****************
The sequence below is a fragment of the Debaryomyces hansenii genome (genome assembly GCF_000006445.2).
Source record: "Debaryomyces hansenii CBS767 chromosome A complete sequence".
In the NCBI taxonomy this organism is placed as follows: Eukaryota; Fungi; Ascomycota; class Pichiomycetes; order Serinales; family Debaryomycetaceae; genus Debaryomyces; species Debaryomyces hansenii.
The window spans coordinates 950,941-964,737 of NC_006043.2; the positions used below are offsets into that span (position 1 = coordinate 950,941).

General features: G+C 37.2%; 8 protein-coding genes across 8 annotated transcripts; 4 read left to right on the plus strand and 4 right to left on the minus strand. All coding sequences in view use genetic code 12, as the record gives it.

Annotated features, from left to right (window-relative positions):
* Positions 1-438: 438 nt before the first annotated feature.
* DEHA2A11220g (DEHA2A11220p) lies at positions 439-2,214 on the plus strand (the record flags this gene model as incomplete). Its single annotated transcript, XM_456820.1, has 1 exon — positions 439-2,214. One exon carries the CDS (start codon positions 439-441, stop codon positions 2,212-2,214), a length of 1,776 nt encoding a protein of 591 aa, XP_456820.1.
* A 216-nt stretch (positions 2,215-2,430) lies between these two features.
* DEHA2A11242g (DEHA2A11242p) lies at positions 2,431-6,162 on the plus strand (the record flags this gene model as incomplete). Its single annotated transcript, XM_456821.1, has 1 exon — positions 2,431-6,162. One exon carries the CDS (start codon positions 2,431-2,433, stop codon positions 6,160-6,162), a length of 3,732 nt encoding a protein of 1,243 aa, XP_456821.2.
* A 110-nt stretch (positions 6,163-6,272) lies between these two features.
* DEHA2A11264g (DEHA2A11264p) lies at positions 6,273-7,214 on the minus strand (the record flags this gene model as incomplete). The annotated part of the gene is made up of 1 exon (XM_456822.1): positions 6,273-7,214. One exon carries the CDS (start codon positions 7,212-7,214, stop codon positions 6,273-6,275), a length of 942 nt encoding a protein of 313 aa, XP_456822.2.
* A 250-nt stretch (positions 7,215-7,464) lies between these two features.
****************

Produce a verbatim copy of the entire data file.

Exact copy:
The sequence below is a fragment of the Debaryomyces hansenii genome (genome assembly GCF_000006445.2).
Source record: "Debaryomyces hansenii CBS767 chromosome A complete sequence".
In the NCBI taxonomy this organism is placed as follows: Eukaryota; Fungi; Ascomycota; class Pichiomycetes; order Serinales; family Debaryomycetaceae; genus Debaryomyces; species Debaryomyces hansenii.
The window spans coordinates 950,941-964,737 of NC_006043.2; the positions used below are offsets into that span (position 1 = coordinate 950,941).

General features: G+C 37.2%; 8 protein-coding genes across 8 annotated transcripts; 4 read left to right on the plus strand and 4 right to left on the minus strand. All coding sequences in view use genetic code 12, as the record gives it.

Annotated features, from left to right (window-relative positions):
* Positions 1-438: 438 nt before the first annotated feature.
* DEHA2A11220g (DEHA2A11220p) lies at positions 439-2,214 on the plus strand (the record flags this gene model as incomplete). Its single annotated transcript, XM_456820.1, has 1 exon — positions 439-2,214. One exon carries the CDS (start codon positions 439-441, stop codon positions 2,212-2,214), a length of 1,776 nt encoding a protein of 591 aa, XP_456820.1.
* A 216-nt stretch (positions 2,215-2,430) lies between these two features.
* DEHA2A11242g (DEHA2A11242p) lies at positions 2,431-6,162 on the plus strand (the record flags this gene model as incomplete). Its single annotated transcript, XM_456821.1, has 1 exon — positions 2,431-6,162. One exon carries the CDS (start codon positions 2,431-2,433, stop codon positions 6,160-6,162), a length of 3,732 nt encoding a protein of 1,243 aa, XP_456821.2.
* A 110-nt stretch (positions 6,163-6,272) lies between these two features.
* DEHA2A11264g (DEHA2A11264p) lies at positions 6,273-7,214 on the minus strand (the record flags this gene model as incomplete). The annotated part of the gene is made up of 1 exon (XM_456822.1): positions 6,273-7,214. One exon carries the CDS (start codon positions 7,212-7,214, stop codon positions 6,273-6,275), a length of 942 nt encoding a protein of 313 aa, XP_456822.2.
* A 250-nt stretch (positions 7,215-7,464) lies between these two features.